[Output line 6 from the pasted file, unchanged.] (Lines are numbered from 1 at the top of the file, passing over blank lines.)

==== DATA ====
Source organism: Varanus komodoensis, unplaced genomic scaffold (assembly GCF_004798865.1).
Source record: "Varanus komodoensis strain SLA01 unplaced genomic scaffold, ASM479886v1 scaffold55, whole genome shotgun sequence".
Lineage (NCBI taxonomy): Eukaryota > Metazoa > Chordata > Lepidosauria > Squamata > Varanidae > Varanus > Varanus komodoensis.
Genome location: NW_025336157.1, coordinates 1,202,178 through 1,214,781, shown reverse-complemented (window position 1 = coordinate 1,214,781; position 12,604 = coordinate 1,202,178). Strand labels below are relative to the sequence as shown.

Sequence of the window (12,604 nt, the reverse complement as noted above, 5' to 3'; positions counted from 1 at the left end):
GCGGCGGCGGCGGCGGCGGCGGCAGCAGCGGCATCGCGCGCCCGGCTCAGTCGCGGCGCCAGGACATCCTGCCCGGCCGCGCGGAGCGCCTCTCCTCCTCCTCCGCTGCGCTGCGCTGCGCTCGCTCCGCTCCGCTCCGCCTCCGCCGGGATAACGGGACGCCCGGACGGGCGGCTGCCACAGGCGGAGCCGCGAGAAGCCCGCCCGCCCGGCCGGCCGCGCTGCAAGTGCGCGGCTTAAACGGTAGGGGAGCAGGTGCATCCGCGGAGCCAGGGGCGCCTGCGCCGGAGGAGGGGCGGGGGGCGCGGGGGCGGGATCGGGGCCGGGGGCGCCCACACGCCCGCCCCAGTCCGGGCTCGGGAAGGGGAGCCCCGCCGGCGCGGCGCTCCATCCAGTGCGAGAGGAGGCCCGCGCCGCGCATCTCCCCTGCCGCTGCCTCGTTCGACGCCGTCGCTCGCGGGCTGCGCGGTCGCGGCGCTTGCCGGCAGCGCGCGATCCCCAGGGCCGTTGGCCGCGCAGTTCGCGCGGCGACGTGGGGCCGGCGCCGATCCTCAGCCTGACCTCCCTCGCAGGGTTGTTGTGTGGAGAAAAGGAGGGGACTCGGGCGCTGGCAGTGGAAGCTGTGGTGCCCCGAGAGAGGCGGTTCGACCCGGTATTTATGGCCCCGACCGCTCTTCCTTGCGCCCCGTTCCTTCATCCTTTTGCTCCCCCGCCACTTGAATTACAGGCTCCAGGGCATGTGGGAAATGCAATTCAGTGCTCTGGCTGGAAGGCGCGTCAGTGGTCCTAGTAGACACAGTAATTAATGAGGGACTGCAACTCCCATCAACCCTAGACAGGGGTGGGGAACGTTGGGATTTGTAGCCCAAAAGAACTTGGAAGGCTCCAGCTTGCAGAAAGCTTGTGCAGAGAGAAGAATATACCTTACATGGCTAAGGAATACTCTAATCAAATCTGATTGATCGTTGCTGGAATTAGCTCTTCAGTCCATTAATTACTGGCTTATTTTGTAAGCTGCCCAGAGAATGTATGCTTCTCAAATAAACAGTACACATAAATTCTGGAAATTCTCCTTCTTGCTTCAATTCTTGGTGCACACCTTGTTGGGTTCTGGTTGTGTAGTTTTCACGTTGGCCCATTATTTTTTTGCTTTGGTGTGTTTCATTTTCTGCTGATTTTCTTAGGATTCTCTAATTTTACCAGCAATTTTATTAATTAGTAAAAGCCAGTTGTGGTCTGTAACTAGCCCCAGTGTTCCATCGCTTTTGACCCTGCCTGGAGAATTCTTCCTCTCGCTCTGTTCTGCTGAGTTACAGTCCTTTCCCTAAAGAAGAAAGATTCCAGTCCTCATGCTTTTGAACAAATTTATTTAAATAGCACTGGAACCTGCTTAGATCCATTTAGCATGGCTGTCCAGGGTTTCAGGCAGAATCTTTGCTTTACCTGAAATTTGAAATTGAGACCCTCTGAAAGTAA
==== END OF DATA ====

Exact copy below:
GCGGCGGCGGCGGCGGCGGCGGCAGCAGCGGCATCGCGCGCCCGGCTCAGTCGCGGCGCCAGGACATCCTGCCCGGCCGCGCGGAGCGCCTCTCCTCCTCCTCCGCTGCGCTGCGCTGCGCTCGCTCCGCTCCGCTCCGCCTCCGCCGGGATAACGGGACGCCCGGACGGGCGGCTGCCACAGGCGGAGCCGCGAGAAGCCCGCCCGCCCGGCCGGCCGCGCTGCAAGTGCGCGGCTTAAACGGTAGGGGAGCAGGTGCATCCGCGGAGCCAGGGGCGCCTGCGCCGGAGGAGGGGCGGGGGGCGCGGGGGCGGGATCGGGGCCGGGGGCGCCCACACGCCCGCCCCAGTCCGGGCTCGGGAAGGGGAGCCCCGCCGGCGCGGCGCTCCATCCAGTGCGAGAGGAGGCCCGCGCCGCGCATCTCCCCTGCCGCTGCCTCGTTCGACGCCGTCGCTCGCGGGCTGCGCGGTCGCGGCGCTTGCCGGCAGCGCGCGATCCCCAGGGCCGTTGGCCGCGCAGTTCGCGCGGCGACGTGGGGCCGGCGCCGATCCTCAGCCTGACCTCCCTCGCAGGGTTGTTGTGTGGAGAAAAGGAGGGGACTCGGGCGCTGGCAGTGGAAGCTGTGGTGCCCCGAGAGAGGCGGTTCGACCCGGTATTTATGGCCCCGACCGCTCTTCCTTGCGCCCCGTTCCTTCATCCTTTTGCTCCCCCGCCACTTGAATTACAGGCTCCAGGGCATGTGGGAAATGCAATTCAGTGCTCTGGCTGGAAGGCGCGTCAGTGGTCCTAGTAGACACAGTAATTAATGAGGGACTGCAACTCCCATCAACCCTAGACAGGGGTGGGGAACGTTGGGATTTGTAGCCCAAAAGAACTTGGAAGGCTCCAGCTTGCAGAAAGCTTGTGCAGAGAGAAGAATATACCTTACATGGCTAAGGAATACTCTAATCAAATCTGATTGATCGTTGCTGGAATTAGCTCTTCAGTCCATTAATTACTGGCTTATTTTGTAAGCTGCCCAGAGAATGTATGCTTCTCAAATAAACAGTACACATAAATTCTGGAAATTCTCCTTCTTGCTTCAATTCTTGGTGCACACCTTGTTGGGTTCTGGTTGTGTAGTTTTCACGTTGGCCCATTATTTTTTTGCTTTGGTGTGTTTCATTTTCTGCTGATTTTCTTAGGATTCTCTAATTTTACCAGCAATTTTATTAATTAGTAAAAGCCAGTTGTGGTCTGTAACTAGCCCCAGTGTTCCATCGCTTTTGACCCTGCCTGGAGAATTCTTCCTCTCGCTCTGTTCTGCTGAGTTACAGTCCTTTCCCTAAAGAAGAAAGATTCCAGTCCTCATGCTTTTGAACAAATTTATTTAAATAGCACTGGAACCTGCTTAGATCCATTTAGCATGGCTGTCCAGGGTTTCAGGCAGAATCTTTGCTTTACCTGAAATTTGAAATTGAGACCCTCTGAAAGTAA